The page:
(XML) Frequency of appearance of transverse (Harris) lines reflects living conditions of the Pleistocene bear—Ursus ingressus—(Sudety Mts., Poland)

2018-04-23T21:00:00Z

by Dariusz Nowakowski

Transverse lines, called Harris Lines (HL), osteological markers of recovery from growth arrest episodes, are visible in radiograms of recent and Pleistocene fossil bones. Since on the one hand they mark stressful episodes in life, and on the other are mainly used to trace health fluctuations in prehistoric human communities, I used a cave bear population to check if the processes that could affect the specie’ condition were in any way reflected in the bone structure. 392 bear bones from Bear Cave in Kletno (collection: Department of Palaeozoology, University of Wrocław), dated as 32 100 ±1300 to >49 000 years BP, were radiologically examined. The bones were found in a non-anatomical position; morphological analysis indicated that they belonged to different individuals. HL shadows were observed on 9 tibiae and 3 radii: 8.8% out of the 59 tibiae and 77 radii and 3.1% of all the bones. At least 3 transverse lines were recognised in those cases; the specimens were histologically examined. The bear individuals in question experienced regular malnutrition periods during their ontogeny. Starvation resulting in growth inhibition involved young individuals, aged 1 to 4 years. Juveniles aged 6 months, i.e. before weaning, or younger, showed no signs of nutritional stress. Starvation periods associated with seasonal food deficit were not long or common and had no significant effect on the development and welfare of the species. This is the first description of the occurrence of transverse lines in the Pleistocene bear.(image)



(XML) Is extraordinary prosocial behavior more valuable than ordinary prosocial behavior?

2018-04-23T21:00:00Z

by Ikumi Futamura

This study examined how people evaluate ordinary and extraordinary prosocial behaviors, especially their predictions of the likelihood of future prosocial behaviors of ordinary and extraordinary prosocial actors (Study 1). Further, it examined the individual effects of ordinary and extraordinary prosocial behaviors of an actor on the evaluation of his/her trait by considering the cases where the actor engages in and does not engage in the other behavior (Study 2). Study 1 revealed that the likelihood of future prosocial behaviors of ordinary and extraordinary prosocial actors was perceived asymmetrically. Specifically, while the likelihood of ordinary prosocial actors to engage in ordinary prosocial behaviors was perceived as high, the same perception was not observed for extraordinary prosocial behaviors. On the other hand, extraordinary prosocial actors were perceived as highly likely to engage in both ordinary and extraordinary prosocial behaviors. Study 2 revealed that the evaluation of actors who engaged in extraordinary prosocial behaviors but not ordinary prosocial behaviors did not exceed the evaluation of actors who engaged in ordinary prosocial behaviors but not extraordinary prosocial behaviors. Additionally, the effect of extraordinary prosocial behaviors was more when the actor also engaged in ordinary prosocial behaviors. These results suggest that extraordinary prosocial actors are evaluated highly when they also engage in ordinary prosocial behaviors.(image)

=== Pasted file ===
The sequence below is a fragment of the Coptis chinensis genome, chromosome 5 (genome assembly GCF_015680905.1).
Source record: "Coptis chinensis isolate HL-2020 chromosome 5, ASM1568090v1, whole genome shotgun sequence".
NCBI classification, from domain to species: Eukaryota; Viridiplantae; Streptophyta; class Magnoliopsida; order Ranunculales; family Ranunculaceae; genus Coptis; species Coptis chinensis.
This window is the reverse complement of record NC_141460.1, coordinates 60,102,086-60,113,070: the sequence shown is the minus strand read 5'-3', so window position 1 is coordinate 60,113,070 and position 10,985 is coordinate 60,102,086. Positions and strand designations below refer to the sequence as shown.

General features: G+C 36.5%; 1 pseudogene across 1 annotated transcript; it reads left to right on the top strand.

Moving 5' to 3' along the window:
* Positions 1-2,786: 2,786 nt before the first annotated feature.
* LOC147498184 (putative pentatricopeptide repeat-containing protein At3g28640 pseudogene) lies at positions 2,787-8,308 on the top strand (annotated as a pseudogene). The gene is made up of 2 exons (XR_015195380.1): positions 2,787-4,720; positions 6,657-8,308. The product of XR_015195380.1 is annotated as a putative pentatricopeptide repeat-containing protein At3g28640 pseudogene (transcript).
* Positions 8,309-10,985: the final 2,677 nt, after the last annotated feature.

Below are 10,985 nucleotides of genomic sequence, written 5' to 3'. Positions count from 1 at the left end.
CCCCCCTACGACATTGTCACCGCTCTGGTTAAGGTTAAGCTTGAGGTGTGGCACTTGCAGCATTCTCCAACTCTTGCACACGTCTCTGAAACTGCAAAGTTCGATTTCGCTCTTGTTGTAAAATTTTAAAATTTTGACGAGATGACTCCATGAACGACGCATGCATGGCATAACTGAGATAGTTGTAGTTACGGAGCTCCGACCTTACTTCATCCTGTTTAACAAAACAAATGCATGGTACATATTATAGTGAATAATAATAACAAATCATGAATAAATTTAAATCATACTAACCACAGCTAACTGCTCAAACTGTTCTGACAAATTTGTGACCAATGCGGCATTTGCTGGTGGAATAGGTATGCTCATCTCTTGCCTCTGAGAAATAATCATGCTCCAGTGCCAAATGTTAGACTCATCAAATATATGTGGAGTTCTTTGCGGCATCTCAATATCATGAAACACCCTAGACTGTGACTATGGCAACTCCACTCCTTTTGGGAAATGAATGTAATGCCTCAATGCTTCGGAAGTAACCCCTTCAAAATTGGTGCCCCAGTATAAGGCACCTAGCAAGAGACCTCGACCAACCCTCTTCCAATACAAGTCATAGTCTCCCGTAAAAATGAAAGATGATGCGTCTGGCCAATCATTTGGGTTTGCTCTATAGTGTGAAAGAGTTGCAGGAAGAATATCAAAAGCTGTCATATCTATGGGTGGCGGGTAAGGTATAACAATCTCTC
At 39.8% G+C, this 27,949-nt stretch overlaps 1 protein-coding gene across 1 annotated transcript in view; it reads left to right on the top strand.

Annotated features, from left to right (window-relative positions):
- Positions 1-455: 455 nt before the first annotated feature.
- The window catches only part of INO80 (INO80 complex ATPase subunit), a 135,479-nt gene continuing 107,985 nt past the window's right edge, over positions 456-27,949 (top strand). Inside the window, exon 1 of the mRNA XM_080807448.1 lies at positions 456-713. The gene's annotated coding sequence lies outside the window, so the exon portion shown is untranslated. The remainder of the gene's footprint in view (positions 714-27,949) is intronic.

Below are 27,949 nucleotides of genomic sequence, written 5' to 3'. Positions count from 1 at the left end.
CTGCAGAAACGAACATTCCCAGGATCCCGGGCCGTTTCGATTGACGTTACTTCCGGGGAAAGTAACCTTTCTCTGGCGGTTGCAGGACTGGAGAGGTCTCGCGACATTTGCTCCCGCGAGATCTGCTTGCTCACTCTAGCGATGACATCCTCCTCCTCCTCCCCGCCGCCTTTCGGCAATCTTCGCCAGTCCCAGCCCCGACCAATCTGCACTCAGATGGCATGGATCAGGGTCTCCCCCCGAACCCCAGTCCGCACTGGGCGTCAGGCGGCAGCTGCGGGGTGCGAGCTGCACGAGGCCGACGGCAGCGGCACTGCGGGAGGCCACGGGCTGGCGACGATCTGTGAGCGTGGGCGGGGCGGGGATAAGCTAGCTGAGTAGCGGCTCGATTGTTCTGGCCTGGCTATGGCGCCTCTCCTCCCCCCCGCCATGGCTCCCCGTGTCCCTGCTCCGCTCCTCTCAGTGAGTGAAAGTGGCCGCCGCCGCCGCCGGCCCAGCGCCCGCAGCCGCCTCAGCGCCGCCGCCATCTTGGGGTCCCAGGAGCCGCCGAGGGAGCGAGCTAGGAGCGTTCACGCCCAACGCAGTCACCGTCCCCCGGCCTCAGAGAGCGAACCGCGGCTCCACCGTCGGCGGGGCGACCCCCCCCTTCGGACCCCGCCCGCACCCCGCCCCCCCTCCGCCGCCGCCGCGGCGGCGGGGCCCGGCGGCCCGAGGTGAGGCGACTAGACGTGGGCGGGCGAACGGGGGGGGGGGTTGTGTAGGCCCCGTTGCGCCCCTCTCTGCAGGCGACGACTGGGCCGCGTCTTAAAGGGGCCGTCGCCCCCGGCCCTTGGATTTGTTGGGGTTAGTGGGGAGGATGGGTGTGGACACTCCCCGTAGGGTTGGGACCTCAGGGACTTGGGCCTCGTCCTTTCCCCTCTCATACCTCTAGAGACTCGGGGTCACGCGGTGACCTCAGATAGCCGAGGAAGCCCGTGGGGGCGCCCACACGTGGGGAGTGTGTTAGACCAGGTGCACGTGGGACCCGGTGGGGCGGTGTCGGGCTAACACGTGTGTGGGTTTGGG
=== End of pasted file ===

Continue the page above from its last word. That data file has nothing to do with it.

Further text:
(XML) Local and systemic inflammatory lipid profiling in a rat model of osteoarthritis with metabolic dysregulation

2018-04-23T21:00:00Z

by H. M. de Visser, S. C. Mastbergen, S. Ravipati, P. M. J. Welsing, F. C. Pinto, F. P. J. G. Lafeber, V. Chapman, D. A. Barrett, H. Weinans

Objective

Bioactive oxidised lipids (oxylipins) are important signalling mediators, capable of modulating the inflammatory state of the joint and anticipated to be of importance in joint homeostasis and status of osteoarthritis. The aim of this study was to quantify oxylipin levels in plasma and synovial fluid from rats with experimentally induced osteoarthritis to investigate the potential role of oxylipins as a marker in the disease process of early osteoarthritis.

Design

Forty rats were randomly allocated to a standard or high-fat diet group. After 12 weeks, local cartilage damage was induced in one knee joint in 14 rats of each diet group. The remaining 6 rats per group served as controls. At week 24, samples were collected. Oxylipin levels were quantified by liquid chromatography–mass spectrometry.

Results

Overall, 31 lipid-derived inflammatory mediators were detected in fasted plasma and synovial fluid. Principal component analysis identified four distinct clusters associated with histopathological changes. Diet induced differences were evident for 13 individual plasma oxylipins, as well as 5,6-EET in synovial fluid. Surgical-model induced differences were evident for three oxylipins in synovial fluid (15-HETE, 8,9-DHET and 17R-ResolvinD1) with a different response in lipid concentrations for synovial fluid and plasma.

Conclusions

We demonstrate the quantification of oxidised lipids in rat plasma and synovial fluid in a model of early experimental osteoarthritis. Oxylipins in the synovial fluid that were altered as consequence of the surgically induced osteoarthritis were not represented in the plasma. Our findings suggest differential roles of the oxylipins in the local versus peripheral compartment.

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(XML) Alternative ribosomal proteins are required for growth and morphogenesis of Mycobacterium smegmatis under zinc limiting conditions

2018-04-23T21:00:00Z

by Allexa Dow, Sladjana Prisic